“I didn’t miss a lot of golf shots,” Kaymer said.
It’s a wonder he didn’t birdie them all. He missed a 3-foot birdie putt on the ninth, and failed to birdie the par-5 14th and the 16th hole that plays about 288 yards and can be reached with a 3-wood.
Kaymer wound up setting two World Golf Championship records that showed just how well the “Germanator” played on a cool, overcast day in Shanghai. It was the largest comeback (five shots) in the final round, and his 63 was the lowest final round by a winner since this series began in 1999.
“I just played really good golf, and I’m glad that it came together,” Kaymer said. “Because the last few weeks, I played good golf but it has not happened yet. And this week, it was nice that it happened here, the World Golf Championship event.”
Kaymer, the PGA champion at Whistling Straits last year, became the 10th player to have won a major and a WGC event.
His standard of golf was so high that it nearly shifted attention away from caddie Steve Williams and the racial comment he made about Tiger Woods earlier in the week at a caddies award party.
That still lingered, however. PGA Tour commissioner Tim Finchem and European Tour chief executive George O’Grady issued a statement on behalf of the six major tours that there was “no place for any form of racism is ours or any other sport” and that Williams’ comment was “unacceptable in whatever context.”
Even so, the tours said Williams’ apology for his racial slur against Woods that they considered the matter closed and declined further comment.
Adam Scott, who has employed Williams since Woods fired the caddie, closed with a 73 and tied for 11th. Scott said he was comfortable with the tours’ statement, which matched his own feelings, and that he “absolutely” would keep Williams on the bag.
Kaymer, who finished at 20-under 268 and earned $1.2 million, moved to second on the European Tour money list and to No. 4 in the world ranking. He still has golf left this year, although it sure gave him a different outlook.
He opened his season with an eight-shot win over a strong field at Abu Dhabi, and five weeks later went to No. 1 in the world. But he struggled with his sudden popularity and the demands that came along with it, and Kaymer hasn’t looked the same.
That’s what made this win so important.
“It was an OK year,” he said. “But now it’s a good year.”
Jacobson was steady until a three-putt bogey from across the green on the par-5 eighth. But after Kaymer ran off four straight birdies on the back nine to catch him and pull ahead, Jacobson answered with a pair of birdies to stay with him.
The Swede just couldn’t hold on. He realized Kaymer had made a birdie on the 17th to go one ahead, and not only did Jacobson fail to match him, he pulled his tee shot into the left rough on the 17th and took bogey. That put him three shots behind when Kaymer made one last birdie on the 18th, and Jacobson at that point was content to lay up on the par-5 18th and keep second place to himself.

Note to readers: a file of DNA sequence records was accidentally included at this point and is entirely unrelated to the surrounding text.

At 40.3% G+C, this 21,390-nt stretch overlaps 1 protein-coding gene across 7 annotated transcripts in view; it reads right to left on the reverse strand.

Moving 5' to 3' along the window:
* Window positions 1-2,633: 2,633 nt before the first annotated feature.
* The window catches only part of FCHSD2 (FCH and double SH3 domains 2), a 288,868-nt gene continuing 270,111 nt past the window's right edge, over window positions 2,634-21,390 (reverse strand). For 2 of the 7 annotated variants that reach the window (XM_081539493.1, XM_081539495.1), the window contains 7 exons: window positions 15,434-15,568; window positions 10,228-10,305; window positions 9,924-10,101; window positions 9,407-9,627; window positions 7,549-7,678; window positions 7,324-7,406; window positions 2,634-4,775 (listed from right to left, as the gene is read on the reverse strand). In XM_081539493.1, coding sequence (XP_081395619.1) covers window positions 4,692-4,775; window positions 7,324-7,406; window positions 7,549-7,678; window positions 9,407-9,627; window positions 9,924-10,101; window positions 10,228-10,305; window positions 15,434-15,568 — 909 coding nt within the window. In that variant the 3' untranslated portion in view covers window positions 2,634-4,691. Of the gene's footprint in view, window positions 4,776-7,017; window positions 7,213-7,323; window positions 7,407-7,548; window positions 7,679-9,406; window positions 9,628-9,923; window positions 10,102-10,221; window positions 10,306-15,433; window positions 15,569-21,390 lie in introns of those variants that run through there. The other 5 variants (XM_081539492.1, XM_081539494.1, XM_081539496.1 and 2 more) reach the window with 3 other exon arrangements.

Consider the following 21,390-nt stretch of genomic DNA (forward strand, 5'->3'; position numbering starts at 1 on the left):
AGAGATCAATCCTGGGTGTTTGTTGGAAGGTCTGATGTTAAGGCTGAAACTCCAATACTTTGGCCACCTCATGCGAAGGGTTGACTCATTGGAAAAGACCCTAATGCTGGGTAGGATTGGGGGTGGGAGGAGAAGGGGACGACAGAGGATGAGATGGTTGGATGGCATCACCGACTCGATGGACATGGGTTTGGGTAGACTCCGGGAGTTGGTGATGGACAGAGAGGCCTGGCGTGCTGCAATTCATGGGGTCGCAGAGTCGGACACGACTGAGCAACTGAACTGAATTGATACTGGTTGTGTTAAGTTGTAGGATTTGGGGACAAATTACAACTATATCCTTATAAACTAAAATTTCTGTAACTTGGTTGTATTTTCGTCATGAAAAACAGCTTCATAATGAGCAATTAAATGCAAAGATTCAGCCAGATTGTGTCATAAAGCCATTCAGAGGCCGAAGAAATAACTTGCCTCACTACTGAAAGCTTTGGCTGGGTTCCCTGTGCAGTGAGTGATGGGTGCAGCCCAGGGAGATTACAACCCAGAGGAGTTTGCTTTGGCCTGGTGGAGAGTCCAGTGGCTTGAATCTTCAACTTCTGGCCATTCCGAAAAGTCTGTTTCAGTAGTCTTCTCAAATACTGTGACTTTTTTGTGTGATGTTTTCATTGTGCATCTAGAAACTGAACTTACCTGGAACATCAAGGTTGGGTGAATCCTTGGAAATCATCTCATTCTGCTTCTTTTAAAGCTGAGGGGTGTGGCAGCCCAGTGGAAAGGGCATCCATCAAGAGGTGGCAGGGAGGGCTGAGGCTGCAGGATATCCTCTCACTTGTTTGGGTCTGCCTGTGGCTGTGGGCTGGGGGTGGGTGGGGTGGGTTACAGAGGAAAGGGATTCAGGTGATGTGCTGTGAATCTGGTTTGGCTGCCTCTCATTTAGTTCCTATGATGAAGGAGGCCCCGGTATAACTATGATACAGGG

“I felt I was very much in it,” said Jacobson, who closed with a 71. “Obviously, 17 was a bit of a swing after I hit my tee shot. I knew if I was going to have a shot at it, I probably had to get up-and-down to have a realistic chance.”
Graeme McDowell finished with two birdies for a 67 to finish alone in third, quite a turnaround from last week in the Andalucia Masters when he failed to break 80 in the last two rounds at Valderrama.
Rory McIlroy made a short birdie on the par-5 18th that gave him a 69 and proved significant. It put him in a three-way tie for fourth, allowing him to move past Lee Westwood to No. 2 in the world.
Westwood, playing in the same group as McIlroy, shot 40 on the front nine and closed with a 74 to tie for 13th with Ian Poulter and Xin-jun Zhang of China, who inspired the gallery by holing a pitch for eagle on the 16th hole to salvage a 72.
Kaymer has experience going low. Sunday in Shanghai reminded him of his first year as a pro when he played a mini-tour in Germany. After a par-bogey start, he played his last 16 holes in 14 under to shoot a 59.
Europe now occupies the first four positions in the world ranking, starting with Luke Donald at No. 1.
Even though he wasn’t at Sheshan International—his wife is expecting their second child—Donald came out a big winner.
PGA champion Keegan Bradley had a 72-72 weekend, keeping him from a third win this year that could have changed players’ minds about their vote for PGA Tour player of the year. And with McIlroy failing to win, it kept Donald with a $1.4 million lead in Europe as he tries to become the first player to win money titles on the PGA and European tours.